Cruziohyla calcarifer (Hylidae) from Sarapiquí, Heredia, Costa Rica.
This species was previously within the genus Agalychnis but was moved to the new genus Cruziohyla in 2005.
The Splendid Trrefrog is native to Colombia, Costa Rica, Ecuador, Honduras, Nicaragua, and Panama. This species is often considered to be rare, although more likely it is under-recorded, since it is a canopy frog and has a very soft call. Only occasional individuals are seen from time to time.
Giant Eagle Owls (Bubo lacteus) - Thomas Retterath
Also known as Milky eagle owl, or Verreaux’s eagle owl, this species is the largest and heaviest African owl. Despite its large range, the giant eagle owl is locally rare and affected by human persecution and use of pesticides.
Halite(salt) encrusted Ram Skull
Mount Gunson Region, South Australia
Fujitsu creates tablet that tricks you into thinking you’re feeling water, pushing buttons or stroking an alligator
The Japanese firm has developed the prototype tablet device usING ultrasound vibrations to mimic a variety of textures.
These vibrations change the friction between the finger and the screen to trick the brain into thinking it’s plucking a harp, touching the skin of an alligator and more. It can also give the sensation of a slippery liquid.
Other, similar technologies change the friction between the finger and the screen using static electricity, and Fujitsu claim the use of ultrasound is a world first.
It is also a breakthrough technology because ultrasound vibrations usually need a large amount of energy to work effectively. This is the first time it’s been developed to run on smaller devices with mobile batteries.
The company claims that it can reproduce edges, ridges, protrusions and bumps as well as other sensations using its technology.
Absurd Creature of the Week: The Wasp That Enslaves Cockroaches With a Sting to the Brain
In the 1962 film The Manchurian Candidate, which my 10th grade history teacher showed us under the mistaken impression that it could teach us anything at all about history, an American war hero isbrainwashed by communists to assassinate a presidential nominee. It doesn’t work, because the reds went about the mind-control all wrong. They would have done well to take a lesson from the emerald cockroach wasp (aka the jewel wasp), which employs a very real and far more disturbing and effective method of brainwashing.
This parasitic marvel enslaves cockroaches by stinging their brains in ridiculously precise spots and injecting mind-controlling venom. The wasp then leads its zombified roach to a chamber, where it lays a single egg on its perfectly relaxed host and seals it inside with pebbles. Here the larva bores into the cockroach and feeds off its organs before killing it and emerging from its corpse into the light of day.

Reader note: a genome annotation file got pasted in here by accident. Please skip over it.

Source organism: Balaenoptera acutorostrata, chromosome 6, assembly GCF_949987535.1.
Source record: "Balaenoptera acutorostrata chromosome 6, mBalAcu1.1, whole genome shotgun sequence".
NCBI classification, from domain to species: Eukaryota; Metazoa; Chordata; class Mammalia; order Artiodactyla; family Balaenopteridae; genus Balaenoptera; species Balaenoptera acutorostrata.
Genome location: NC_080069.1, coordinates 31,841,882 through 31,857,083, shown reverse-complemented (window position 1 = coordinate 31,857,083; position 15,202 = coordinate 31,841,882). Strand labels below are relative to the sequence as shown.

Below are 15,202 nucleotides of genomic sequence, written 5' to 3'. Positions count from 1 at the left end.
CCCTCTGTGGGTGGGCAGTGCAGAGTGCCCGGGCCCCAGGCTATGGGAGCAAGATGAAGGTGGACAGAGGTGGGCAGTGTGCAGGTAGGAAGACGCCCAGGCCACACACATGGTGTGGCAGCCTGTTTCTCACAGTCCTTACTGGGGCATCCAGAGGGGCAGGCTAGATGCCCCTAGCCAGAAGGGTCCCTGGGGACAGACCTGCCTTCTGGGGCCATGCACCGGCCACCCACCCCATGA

This is nature’s own Orkin Man — if the Orkin Man was psychologically imbalanced and just a little too excited about his job, and didn’t have all the wings and stuff. But just think of the evolution involved here. The jewel wasp has over millions of years not only developed a mind-control drug, but an astonishingly methodical brand of brain surgery to deliver it.
read more from Wired
Fluorite specimen with beautiful phantoms from Minerva Mine, Illinois
Hollow Rhodochrosite Stalactite Slice
Capillitas Mine, Argentina
A sun pillar over Sweden
Have you ever seen a sun pillar? When the air is cold and the Sun is rising or setting, falling ice crystals can reflect sunlight and create an unusual column of light. Ice sometimes forms flat, six-sided shaped crystals as it falls from high-level clouds. Air resistance causes these crystals to lie nearly flat much of the time as they flutter to the ground. Sunlight reflects off crystals that are properly aligned, creating the sun-pillar effect. In the above picture, a sun-pillar reflects light from a Sun setting over Östersund, Sweden.
Image credit & copyright: Göran Strand
Good News: Harbor Porpoises’ Remarkable Return
After a 65-year absence, harbor porpoises are back in San Francisco Bay, providing scientists a unique view into their lives
by Anne Bolen
ON A BLUSTERY CALIFORNIA AUGUST DAY, researchers are studying some of San Francisco’s least-known residents from an unlikely laboratory: the Golden Gate Bridge. Below in the bay glides a parade of boats—fishing vessels, a tall ship, a slow container barge packed with colorful boxes like giant Legos.
Behind the scientists, tourists pause to snap pictures, unaware of the ongoing hunt. Through binoculars, Bill Keener suddenly spots his quarry: a harbor porpoise, its dark gray dorsal fin appearing briefly before resubmerging. Keener predicts the porpoise’s course and, just as it surfaces again, photographs the animal before it disappears. “Got it,” he declares triumphantly.
This harbor porpoise is one of more than 600 that Keener and the three other marine mammal scientists of Golden Gate Cetacean Research have recorded in the San Francisco Bay since 2008. This team, made up of Keener, Isidore Szczepaniak, Jonathan Stern and Marc Webber, is compiling the world’s first photo catalog of wild harbor porpoises…
(read more: National Wildlife)
photos: Golden Gate Cetacean Research
The eastern emerald elysia (Elysia chlorotica) is a sea slug that steals and absorbs chloroplasts from the algae it eats, a behavior called kleptoplasty.
photograph by Patrick J. Krug